In September 1999, All-American Crafts published an article in Traditional Quilter magazine that I wrote about a Temperance quilt top for which I provided the pattern. The editor told me that if I ever wanted to publish anything else to please let her know as she would be interested. The next issue found an article I wrote about an unusual potholder I found and re-created. It was the most clever thing I have ever seen to the point that it could never be duplicated exactly because of its unusual 19th century fabrics. Again, the editor mentioned that if I ever wanted to submit anything else she would like first dibs.
As time went on, I submitted more than 90 articles (in Traditional Quilter, The Quilter, Fabric Trends, and Scrap Quilt Favorites) and I loved researching old quilts and sharing what I found out about them. I wrote about other textiles, as well, such as hankies, Hmong work, and political quilt blocks, to name a few topics. Sometimes, I provided a pattern. To say that I was "invested" in All-American Crafts and in particular, The Quilter magazine, would be an understatement. I loved the magazine and had a great working relationship with the staff.
I was told that on 8-8-2014, the CEO called employees together and told them the magazine had declared bankruptcy. It was a sad day for many. In a small company such as that, the regular employees are also 'invested" and committed to making the enterprise a "go." However, in these trying financial times, there was no money to pay the printer and he decided not to print any more magazines on credit.
An article that I wrote about Grandma Moses and her quilts and needlework was to have run in two parts, Part 1 scheduled for that next issue. All of my work of research and a trip to Bennington Museum to photograph the artifacts was about to go down the tubes as was the high cost, already paid by the magazine, fees charged by Galerie St. Etienne who controls the legal right to any reproductions of Moses' work.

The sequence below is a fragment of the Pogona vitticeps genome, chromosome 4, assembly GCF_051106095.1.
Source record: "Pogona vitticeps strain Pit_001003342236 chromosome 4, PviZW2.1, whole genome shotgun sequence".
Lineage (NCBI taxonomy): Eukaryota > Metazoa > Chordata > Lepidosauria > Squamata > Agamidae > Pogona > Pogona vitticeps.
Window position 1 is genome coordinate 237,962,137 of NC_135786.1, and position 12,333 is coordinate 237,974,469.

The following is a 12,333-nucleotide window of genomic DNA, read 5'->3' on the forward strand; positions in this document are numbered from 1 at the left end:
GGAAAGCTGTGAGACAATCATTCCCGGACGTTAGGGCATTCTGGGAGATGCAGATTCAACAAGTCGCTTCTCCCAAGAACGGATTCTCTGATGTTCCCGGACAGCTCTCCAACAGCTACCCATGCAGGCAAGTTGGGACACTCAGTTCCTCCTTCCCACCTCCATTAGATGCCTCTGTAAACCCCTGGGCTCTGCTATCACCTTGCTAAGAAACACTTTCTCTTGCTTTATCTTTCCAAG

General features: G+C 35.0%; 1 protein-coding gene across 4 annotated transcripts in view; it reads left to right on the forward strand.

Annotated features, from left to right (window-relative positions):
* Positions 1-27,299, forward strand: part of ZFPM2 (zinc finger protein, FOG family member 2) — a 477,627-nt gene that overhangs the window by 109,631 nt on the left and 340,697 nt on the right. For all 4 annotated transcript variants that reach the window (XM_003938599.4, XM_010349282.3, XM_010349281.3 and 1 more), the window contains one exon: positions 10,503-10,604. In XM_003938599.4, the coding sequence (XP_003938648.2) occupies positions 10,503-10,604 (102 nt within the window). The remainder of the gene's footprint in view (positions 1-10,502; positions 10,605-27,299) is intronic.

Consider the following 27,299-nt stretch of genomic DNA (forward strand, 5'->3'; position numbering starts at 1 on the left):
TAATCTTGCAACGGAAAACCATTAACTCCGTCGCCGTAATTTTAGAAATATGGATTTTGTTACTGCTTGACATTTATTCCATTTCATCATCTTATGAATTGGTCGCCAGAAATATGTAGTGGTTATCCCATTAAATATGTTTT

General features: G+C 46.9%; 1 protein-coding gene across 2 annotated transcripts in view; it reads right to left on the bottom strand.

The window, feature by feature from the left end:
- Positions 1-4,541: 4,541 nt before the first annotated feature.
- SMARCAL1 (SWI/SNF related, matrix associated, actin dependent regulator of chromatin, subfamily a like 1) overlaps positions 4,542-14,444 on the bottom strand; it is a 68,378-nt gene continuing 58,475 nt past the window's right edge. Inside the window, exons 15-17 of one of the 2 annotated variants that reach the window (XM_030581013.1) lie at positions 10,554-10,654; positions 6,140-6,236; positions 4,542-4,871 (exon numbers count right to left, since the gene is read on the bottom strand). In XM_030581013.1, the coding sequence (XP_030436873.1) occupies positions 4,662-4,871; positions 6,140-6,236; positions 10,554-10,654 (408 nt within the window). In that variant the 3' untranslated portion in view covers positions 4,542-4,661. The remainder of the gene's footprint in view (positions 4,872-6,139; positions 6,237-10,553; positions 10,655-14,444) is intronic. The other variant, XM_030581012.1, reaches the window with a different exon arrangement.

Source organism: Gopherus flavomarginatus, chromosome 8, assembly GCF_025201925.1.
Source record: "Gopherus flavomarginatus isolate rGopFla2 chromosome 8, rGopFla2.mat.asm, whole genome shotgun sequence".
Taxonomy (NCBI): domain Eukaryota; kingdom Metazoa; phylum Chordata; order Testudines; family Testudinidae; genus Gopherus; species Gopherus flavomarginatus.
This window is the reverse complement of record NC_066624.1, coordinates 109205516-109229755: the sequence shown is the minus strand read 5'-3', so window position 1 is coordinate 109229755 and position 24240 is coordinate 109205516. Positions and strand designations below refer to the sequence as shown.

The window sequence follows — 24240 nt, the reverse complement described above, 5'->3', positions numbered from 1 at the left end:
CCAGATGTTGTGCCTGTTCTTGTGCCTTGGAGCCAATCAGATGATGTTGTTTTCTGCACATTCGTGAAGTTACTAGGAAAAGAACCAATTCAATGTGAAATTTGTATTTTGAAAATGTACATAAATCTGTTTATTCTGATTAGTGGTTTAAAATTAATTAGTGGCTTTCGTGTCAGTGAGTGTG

I wondered if Bennington Museum would be interested in featuring a research paper in their Walloomsack Review publication. The museum owns the lion share of most of Moses' paintings and most all of her other items. They were happy to include some of the information I'd uncovered and that will be published on or about April 21. So, not all is lost. I am just sorry that the photos will be fewer and will not be in color in the interior of the publication as is the case of most academic journals. Yet, the images will give you an idea of the diversity of Moses' work.
Still and all, I feel sorry that The Quilter folded. It was an honest publication with a hard-working team of editors who strove hard to "get it right" when it came to pattern directions and manuscripts. Personally, I had a good run of 15 years, nothing to sneeze at. I was able to write some wonderful articles, some of them ground-breaking. I am proud of my work and I hope it will be useful to future researchers.
This post reflects my opinions and information insofar as I know it to be true. In the course of human endeavors, everything is always more complicated that it first seems. I have presented this account in the interest of readers who may have wondered what happened to their subscriptions. We all loved the products of All-American Crafts and for a very long time, the magazine filled a gap by offering quilt history articles to the general public whereas most other magazines concentrated mostly on pattern offerings. We are sorry to see The Quilter's demise.